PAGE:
KL Beddoe SM
Administrative Appeals Tribunal
K.L. Beddoe (Senior Member)
The question at issue in this application is whether the applicant taxpayer is entitled to deductions amounting to $740 in respect of motor vehicle expenses incurred by the applicant in travel between her home and various places where she performed income-producing work as a nursing sister.
2. At the conclusion of the hearing of this application on 24 October 1986 I stated my reasons for decision extempore finding in favour of the applicant taxpayer. No transcript was taken in the proceedings so that the Tribunal has no record of the oral reasons except the precis recorded in my bench book.
3. A copy of the decision in writing was subsequently served on each party.
4. On 21 November 1986 the respondent Commissioner applied in terms of subsec. 43(2A) of the Administrative Appeals Tribunal Act requesting a statement in writing of the reasons of the Tribunal for its decision. In accordance with subsec. 43(3) a copy of these reasons is to be served on each party to the proceedings i.e. the applicant taxpayer and the respondent Commissioner.
5. The question in issue raises the classic subsec. 51(1) issue as to whether the travel expenses incurred in the course of gaining or producing the applicant's assessable income or are private expenses. For present purposes the relevant words of subsec. 51(1) are:
"All losses and outgoings to the extent to which they are incurred in gaining or producing the assessable income, or are necessarily incurred in carrying on a business for the purpose of gaining or
ATC 176producing such income, shall be allowable deductions except to the extent to which they are losses or outgoings... or of a... private or domestic nature."
Amalgamated Zinc (de Bavay's) Ltd. v. F.C. of T. (1935) 54 C.L.R. 295 at p. 303 Latham C.J. said:
"The phrase `losses and outgoings actually incurred in gaining or producing the assessable income' may, in relation to outgoings, be read as meaning that the outgoings must be an expenditure which has an effect in gaining or producing income, e.g., the purchase price of goods which are subsequently sold... in order to make the section intelligible it must, in my opinion, be read as meaning `losses and outgoings actually incurred in the course of gaining or producing the assessable income'."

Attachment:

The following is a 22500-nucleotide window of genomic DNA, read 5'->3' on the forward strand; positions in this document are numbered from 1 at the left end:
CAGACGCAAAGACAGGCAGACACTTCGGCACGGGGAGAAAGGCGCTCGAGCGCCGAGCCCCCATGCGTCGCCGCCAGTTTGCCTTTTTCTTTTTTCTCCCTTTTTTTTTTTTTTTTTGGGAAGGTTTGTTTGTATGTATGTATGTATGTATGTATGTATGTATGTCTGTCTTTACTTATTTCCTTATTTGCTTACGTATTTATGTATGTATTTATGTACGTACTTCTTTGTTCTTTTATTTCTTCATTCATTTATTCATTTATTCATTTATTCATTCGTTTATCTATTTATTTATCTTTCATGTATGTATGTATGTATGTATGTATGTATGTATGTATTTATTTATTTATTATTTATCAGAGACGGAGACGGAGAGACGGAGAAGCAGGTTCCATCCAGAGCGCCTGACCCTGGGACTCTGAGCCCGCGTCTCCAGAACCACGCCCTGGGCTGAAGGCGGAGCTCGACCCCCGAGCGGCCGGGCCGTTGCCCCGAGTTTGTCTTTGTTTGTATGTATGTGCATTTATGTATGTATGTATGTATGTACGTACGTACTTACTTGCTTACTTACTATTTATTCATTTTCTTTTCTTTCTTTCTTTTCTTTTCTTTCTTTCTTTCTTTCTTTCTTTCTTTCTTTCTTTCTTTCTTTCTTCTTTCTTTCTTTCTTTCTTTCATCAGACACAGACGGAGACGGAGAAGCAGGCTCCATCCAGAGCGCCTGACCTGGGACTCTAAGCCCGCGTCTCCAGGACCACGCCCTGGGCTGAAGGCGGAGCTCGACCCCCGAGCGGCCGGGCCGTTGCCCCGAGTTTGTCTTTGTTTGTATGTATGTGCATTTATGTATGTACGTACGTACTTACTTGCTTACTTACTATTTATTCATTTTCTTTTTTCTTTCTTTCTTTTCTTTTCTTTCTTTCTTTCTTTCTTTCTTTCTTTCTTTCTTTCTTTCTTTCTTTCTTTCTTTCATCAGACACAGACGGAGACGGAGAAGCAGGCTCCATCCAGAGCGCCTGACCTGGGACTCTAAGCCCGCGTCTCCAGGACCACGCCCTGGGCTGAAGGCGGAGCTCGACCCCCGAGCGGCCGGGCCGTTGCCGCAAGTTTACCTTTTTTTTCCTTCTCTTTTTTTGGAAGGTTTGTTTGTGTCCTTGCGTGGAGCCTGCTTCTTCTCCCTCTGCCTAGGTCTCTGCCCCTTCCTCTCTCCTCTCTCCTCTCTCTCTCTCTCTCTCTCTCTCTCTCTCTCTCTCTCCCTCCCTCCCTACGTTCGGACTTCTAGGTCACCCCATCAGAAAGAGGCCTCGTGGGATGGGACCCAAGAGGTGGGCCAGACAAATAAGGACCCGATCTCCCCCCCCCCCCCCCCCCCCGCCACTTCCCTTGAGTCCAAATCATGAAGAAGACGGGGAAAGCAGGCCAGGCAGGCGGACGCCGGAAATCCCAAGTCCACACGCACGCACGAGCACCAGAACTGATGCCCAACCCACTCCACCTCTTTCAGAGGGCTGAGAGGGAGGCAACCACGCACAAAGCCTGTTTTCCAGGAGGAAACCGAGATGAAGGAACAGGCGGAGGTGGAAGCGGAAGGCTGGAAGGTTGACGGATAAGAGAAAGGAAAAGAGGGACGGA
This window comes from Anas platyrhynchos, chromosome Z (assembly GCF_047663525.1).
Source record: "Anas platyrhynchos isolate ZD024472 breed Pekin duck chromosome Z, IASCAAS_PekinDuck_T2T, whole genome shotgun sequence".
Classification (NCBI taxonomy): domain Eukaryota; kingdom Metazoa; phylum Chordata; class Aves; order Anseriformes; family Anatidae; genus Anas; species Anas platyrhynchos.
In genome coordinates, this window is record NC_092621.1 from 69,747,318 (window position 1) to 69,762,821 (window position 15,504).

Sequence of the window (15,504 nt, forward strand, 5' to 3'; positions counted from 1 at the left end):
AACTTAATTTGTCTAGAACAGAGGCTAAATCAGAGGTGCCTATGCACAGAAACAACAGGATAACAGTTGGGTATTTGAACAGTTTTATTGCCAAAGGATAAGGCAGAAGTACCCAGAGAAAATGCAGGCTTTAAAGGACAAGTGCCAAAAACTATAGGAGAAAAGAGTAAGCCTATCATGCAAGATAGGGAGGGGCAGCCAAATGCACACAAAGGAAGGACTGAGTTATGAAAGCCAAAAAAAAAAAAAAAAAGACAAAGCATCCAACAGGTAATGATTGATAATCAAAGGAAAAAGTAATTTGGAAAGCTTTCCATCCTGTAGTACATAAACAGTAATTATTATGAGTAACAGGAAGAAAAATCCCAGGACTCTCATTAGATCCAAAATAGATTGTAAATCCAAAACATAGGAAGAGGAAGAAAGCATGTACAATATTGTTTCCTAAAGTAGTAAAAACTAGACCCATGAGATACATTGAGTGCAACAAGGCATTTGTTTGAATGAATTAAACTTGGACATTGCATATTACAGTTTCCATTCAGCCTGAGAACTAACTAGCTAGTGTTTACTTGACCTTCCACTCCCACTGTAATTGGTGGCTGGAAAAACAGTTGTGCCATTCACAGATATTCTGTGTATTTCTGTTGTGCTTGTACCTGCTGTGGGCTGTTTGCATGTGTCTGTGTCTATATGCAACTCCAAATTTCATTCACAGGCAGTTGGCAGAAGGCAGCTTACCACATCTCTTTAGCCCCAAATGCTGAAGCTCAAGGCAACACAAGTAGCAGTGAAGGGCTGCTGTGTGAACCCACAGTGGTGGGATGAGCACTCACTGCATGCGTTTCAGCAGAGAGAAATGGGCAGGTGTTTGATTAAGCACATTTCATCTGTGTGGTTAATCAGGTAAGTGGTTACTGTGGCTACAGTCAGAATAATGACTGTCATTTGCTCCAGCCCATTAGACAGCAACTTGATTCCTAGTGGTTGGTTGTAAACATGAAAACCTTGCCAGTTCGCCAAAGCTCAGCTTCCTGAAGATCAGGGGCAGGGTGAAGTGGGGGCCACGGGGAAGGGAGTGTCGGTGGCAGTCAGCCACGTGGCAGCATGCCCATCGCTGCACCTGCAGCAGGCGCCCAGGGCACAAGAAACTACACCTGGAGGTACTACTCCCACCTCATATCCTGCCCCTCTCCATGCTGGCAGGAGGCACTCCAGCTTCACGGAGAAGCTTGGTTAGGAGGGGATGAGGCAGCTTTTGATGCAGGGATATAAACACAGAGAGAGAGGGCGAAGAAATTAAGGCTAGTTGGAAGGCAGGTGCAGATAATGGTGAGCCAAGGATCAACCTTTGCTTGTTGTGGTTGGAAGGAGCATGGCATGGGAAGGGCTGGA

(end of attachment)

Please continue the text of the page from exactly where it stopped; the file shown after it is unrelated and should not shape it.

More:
7. The test was further explained by the High Court in
Ronpibon Tin N.L. and Tongkah Compound N.L. v. F.C. of T. (1949) 78 C.L.R. 47 at pp. 56-57. The Court said:
"For expenditure to form an allowable deduction as an outgoing incurred in gaining or producing the assessable income it must be incidental and relevant to that end. The words `incurred in gaining or producing the assessable income' mean in the course of gaining or producing such income... In brief substance, to come within the initial part of the sub-section it is both sufficient and necessary that the occasion of the loss or outgoing should be found in whatever is productive of the assessable income or, if known be produced, would be accepted to produce assessable income."
8. The specific question of travel between an employee's residence and his place of employment was raised in
Lunney v. F.C. of T. (1957-1958) 100 C.L.R. 478 where Williams, Kitto and Taylor JJ. stated at pp. 498-499:
"It is, of course, beyond question that unless an employee attends at his place of employment he will not derive assessable income and, in one sense, he makes the journey to his place of employment in order that he may earn his income. But to say that expenditure on fares is a prerequisite to the earning of a taxpayer's income is not to say that such expenditure is incurred in or in the course of gaining or producing his income. Whether or not it should be so characterised depends upon considerations which are concerned more with the essential character of the expenditure itself than with the fact that unless it is incurred an employee or a person pursuing a professional practice will not even begin to engage in those activities from which their respective incomes are derived."
9. In Lunney's case the High Court considered a number of English decisions consistently rejected the notion that expenditure incurred by a taxpayer in order to travel from his home to his place of business is, in any sense, a business expenditure or an expenditure incurred in, or, in the course of, deriving assessable income. At p. 501 their Honours (Williams, Kitto and Taylor JJ.) stated:
"Nor can it be said to be incurred in gaining or producing a taxpayer's assessable income or incurred in carrying on a business for the purpose of gaining or producing his income; at the most, it may be said to be a necessary consequence of living in one place and working in another. And even if it were possible - and we think it is not - to say that its essential purpose is to enable a taxpayer to derive his assessable income there would still be no warrant for saying, in the language of s. 51, that it was `incurred in gaining or producing the assessable income' or `necessarily incurred in carrying on a business for the purpose of gaining or producing such income'."
10. It seems clear enough that the authority of Lunney's case was subsequently accepted by the High Court in
F.C. of T. v. Maddalena 71 ATC 4161; (1971) 45 A.L.J.R. 426. However, it should also be recognised that Lunney's case is restricted as authority to the situation of employees and professional men travelling between their home and their particular place of employment or business. This is made clear by the judgment of Dixon C.J. in Lunney's case and also the dissenting judgment of McTiernan J. in that case. It is also made very clear by the analysis of the law by Rath J. in
F.C. of T. v. Collings 76 ATC 4254.
11. The facts of this case are relatively straightforward. The applicant is a registered nurse being registered with the Nurses Registration Board of her State. Commencing